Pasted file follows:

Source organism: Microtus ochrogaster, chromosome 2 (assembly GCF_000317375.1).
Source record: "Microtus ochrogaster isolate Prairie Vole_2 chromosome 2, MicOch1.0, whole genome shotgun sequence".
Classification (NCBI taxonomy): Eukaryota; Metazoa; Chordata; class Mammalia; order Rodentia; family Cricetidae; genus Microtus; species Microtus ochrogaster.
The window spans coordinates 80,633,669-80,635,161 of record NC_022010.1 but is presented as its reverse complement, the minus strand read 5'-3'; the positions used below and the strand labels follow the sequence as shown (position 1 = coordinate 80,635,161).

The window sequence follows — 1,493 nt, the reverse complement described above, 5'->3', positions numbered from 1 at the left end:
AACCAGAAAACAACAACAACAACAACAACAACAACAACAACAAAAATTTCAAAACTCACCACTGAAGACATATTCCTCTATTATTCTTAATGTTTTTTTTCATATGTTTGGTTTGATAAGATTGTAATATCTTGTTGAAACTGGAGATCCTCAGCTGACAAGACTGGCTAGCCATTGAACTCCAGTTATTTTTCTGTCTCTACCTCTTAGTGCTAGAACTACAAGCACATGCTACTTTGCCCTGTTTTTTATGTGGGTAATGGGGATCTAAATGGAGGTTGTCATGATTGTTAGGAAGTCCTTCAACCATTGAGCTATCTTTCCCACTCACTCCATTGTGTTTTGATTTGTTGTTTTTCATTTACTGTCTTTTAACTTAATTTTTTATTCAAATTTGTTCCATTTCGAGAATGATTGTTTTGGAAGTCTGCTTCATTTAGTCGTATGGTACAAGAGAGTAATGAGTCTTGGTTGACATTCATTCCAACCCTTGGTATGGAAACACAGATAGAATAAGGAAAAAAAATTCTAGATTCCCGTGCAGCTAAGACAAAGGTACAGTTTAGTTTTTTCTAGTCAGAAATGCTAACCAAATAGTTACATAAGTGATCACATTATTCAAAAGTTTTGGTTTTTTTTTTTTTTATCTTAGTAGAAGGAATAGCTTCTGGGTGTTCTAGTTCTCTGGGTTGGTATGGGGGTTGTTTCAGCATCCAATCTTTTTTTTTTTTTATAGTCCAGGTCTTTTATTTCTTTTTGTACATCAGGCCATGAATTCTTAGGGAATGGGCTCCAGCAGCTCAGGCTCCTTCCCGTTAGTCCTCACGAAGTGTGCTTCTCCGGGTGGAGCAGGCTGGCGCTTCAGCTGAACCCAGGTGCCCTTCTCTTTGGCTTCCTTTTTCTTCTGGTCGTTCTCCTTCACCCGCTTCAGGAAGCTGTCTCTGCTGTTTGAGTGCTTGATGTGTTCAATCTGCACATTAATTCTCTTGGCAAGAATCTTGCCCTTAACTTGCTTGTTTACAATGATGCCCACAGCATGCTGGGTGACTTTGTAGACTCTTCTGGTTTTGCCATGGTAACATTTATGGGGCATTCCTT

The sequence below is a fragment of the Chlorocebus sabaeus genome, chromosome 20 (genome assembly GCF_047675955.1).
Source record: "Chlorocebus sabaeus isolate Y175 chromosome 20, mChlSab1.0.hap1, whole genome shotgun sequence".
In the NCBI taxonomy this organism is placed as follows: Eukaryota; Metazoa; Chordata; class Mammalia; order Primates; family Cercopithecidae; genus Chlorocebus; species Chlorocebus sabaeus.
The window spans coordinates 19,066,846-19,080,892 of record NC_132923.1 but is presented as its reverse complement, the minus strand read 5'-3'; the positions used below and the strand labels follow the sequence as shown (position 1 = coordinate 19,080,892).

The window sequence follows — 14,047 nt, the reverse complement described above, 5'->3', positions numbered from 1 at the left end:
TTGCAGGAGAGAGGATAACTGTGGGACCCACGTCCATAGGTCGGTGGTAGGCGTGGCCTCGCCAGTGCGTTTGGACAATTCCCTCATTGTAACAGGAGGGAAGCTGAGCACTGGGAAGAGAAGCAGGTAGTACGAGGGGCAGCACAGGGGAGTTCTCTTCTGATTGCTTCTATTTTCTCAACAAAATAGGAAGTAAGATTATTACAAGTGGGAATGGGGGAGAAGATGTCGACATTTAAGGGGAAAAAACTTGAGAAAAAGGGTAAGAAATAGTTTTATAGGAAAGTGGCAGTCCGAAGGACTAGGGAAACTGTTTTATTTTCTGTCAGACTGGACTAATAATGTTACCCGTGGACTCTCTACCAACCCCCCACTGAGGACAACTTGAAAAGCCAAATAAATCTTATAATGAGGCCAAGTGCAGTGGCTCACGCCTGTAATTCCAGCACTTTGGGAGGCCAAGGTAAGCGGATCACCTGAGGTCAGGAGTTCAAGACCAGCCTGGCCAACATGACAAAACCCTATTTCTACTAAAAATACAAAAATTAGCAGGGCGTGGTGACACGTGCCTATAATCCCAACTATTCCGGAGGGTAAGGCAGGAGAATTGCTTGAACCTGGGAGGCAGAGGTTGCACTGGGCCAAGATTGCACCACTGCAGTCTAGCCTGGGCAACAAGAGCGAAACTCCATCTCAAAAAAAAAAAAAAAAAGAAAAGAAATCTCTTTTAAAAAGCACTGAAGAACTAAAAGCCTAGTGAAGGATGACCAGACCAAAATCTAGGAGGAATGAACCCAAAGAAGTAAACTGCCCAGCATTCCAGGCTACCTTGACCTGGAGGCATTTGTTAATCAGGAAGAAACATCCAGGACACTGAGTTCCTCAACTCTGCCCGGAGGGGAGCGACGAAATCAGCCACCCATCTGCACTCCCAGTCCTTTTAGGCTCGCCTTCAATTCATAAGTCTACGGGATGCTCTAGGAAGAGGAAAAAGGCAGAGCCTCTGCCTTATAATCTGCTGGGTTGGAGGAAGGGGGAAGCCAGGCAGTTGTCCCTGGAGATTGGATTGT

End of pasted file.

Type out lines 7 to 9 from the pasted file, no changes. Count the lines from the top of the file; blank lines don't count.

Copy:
The sequence below is a fragment of the Chlorocebus sabaeus genome, chromosome 20 (genome assembly GCF_047675955.1).
Source record: "Chlorocebus sabaeus isolate Y175 chromosome 20, mChlSab1.0.hap1, whole genome shotgun sequence".
In the NCBI taxonomy this organism is placed as follows: Eukaryota; Metazoa; Chordata; class Mammalia; order Primates; family Cercopithecidae; genus Chlorocebus; species Chlorocebus sabaeus.